General Taylor was in town with his staff, on foot, walking about, perfectly regardless of danger. He was very imprudent in the exposure of his person. He crossed the sreet in which there was such a terrible fire in a walk, and by every chance should have been shot. I ran across with some of my men, and reminded him how much he was exposing himself, to which he replied, "Take that ax and knock in that door." When we commenced on the door the occupant signified, by putting the key in and unlocking it, if we had no objection, he would save us the trouble. It turned out to be quite an extensive apothecary-shop. The proprietor, Doctor San Juan (there are more St. Johns in this country than stones), was a very respectable-looking Esculapius, and offered us some delicious, ripe limes and cool water. I took some of the former, but declined the latter, as it was hinted it might be poisoned. One of the men, not so sensitive, made himself a governor lemonade, and told me it was "first rate," and advised me to take some. The doctor said Ampudia was in the Plaza with four thousand men, and that two thousand were in the citadel. The house on the opposite corner had been broken open. It was a grocery store; in it the men found bread and other edibles. Bursting open another door, we came upon five rather genteel-looking women, with some children, and one or two men. They were on their knees, each with a crucifix, begging for mercy. As soon as they saw me, the cry was, "Capitano! capitano!" I reassured them by shaking hands, and, by the expression of my countenance, signified there was no danger. They appeared very grateful to find their throats were not to be cut. Although we are fiercely fighting, and the blood of our officers and men has freely flowed, yet not one act of unkindness have I heard reported as being committed by either regular or volunteer.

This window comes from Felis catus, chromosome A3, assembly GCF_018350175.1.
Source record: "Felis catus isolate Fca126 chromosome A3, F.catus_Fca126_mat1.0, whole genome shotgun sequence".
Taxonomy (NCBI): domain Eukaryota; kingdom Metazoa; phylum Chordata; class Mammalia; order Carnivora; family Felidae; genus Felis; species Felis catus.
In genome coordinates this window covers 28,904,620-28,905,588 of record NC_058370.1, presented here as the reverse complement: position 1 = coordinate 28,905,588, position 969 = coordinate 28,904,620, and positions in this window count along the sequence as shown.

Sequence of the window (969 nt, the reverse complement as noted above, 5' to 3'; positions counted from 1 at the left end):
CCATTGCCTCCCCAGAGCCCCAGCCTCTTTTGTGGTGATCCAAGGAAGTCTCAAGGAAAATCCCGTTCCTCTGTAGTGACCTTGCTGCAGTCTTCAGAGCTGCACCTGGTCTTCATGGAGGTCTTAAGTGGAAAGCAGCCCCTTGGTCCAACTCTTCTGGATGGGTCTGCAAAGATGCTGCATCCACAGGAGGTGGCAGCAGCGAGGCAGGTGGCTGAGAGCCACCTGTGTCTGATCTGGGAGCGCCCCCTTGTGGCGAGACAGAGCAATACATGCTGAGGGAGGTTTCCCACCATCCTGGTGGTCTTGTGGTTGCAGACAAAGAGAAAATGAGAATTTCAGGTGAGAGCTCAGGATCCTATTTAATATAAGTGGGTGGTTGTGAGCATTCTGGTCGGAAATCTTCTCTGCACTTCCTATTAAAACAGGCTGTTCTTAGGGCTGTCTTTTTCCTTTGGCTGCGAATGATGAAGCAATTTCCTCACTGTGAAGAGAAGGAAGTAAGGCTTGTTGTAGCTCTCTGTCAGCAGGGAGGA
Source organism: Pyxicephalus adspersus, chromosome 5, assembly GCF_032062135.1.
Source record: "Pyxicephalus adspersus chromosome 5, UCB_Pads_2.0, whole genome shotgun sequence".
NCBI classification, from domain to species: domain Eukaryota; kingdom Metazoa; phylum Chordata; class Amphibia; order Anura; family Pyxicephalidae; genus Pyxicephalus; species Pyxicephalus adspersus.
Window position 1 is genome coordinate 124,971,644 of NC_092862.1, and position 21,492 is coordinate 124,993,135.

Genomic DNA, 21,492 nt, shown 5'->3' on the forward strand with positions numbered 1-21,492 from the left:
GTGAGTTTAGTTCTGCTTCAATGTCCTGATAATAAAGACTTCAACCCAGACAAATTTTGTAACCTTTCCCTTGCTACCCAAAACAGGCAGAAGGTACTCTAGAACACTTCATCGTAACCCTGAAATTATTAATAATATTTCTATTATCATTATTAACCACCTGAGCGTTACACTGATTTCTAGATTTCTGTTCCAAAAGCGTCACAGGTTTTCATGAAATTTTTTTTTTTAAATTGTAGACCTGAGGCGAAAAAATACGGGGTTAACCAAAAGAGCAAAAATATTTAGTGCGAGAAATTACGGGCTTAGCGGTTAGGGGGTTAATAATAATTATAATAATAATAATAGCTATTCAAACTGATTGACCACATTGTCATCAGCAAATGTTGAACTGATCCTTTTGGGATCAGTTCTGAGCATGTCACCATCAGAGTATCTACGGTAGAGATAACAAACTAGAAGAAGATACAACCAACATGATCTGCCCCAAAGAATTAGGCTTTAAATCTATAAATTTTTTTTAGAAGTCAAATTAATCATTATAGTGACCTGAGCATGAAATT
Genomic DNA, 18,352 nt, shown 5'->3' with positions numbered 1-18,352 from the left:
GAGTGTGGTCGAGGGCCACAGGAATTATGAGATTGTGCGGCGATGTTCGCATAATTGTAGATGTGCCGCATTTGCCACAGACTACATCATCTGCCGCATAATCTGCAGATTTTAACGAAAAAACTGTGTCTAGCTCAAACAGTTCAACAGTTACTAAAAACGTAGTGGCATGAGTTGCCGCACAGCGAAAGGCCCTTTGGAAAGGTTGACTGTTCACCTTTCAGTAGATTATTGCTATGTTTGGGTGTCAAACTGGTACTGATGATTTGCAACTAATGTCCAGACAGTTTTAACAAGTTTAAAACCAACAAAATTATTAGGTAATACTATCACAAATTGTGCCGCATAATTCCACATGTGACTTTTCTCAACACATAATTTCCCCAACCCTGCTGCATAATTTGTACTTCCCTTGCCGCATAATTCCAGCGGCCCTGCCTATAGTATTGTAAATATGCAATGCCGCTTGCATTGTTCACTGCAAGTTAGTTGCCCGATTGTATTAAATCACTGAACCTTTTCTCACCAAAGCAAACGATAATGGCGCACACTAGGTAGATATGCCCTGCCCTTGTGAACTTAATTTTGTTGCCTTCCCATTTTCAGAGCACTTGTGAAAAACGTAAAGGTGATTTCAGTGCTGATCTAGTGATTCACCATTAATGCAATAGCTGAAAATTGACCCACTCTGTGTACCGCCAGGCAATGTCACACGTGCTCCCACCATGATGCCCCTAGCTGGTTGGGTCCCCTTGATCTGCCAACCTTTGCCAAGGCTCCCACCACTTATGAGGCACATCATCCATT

General Taylor, finding the field-pieces of little use, ordered us to retire to camp as soon as the volunteers had withdrawn. Their withdrawal was ordered upon the supposition that General Worth would commence throwing shells into the city in the afternoon. The mortar was sent to him yesterday. It was a difficult matter to get the volunteers out; they were having their own fun. The enemy sent in a flag of truce today, asking a cessation until the women and children could be removed. The general, of course, declined; such a degree of politeness should not have been expected at this late hour. The flag is a good symptom; their time is drawing near. I hardly think they will hold out another day. It is reported many were leaving the heights with pack-mules this morning. Had not General Worth taken possession of the Saltillo road, I question whether many would not have been off yesterday. Thus far they have fought most bravely, and with an endurance and tenacity I did not think they possessed.
On our march back to camp, I was very much amused at a remark of an Irishman: "Faith, boys, we have had a Waterloo time of it; three days' fighting! The French fought against the combined powers of Europe; we are the combined powers of Europe and America! We have a little of all among us, and the whole can't be bate!"
William Seaton Henry. Campaign Sketches of the War with Mexico. (New York: 1847), pp. 206-209.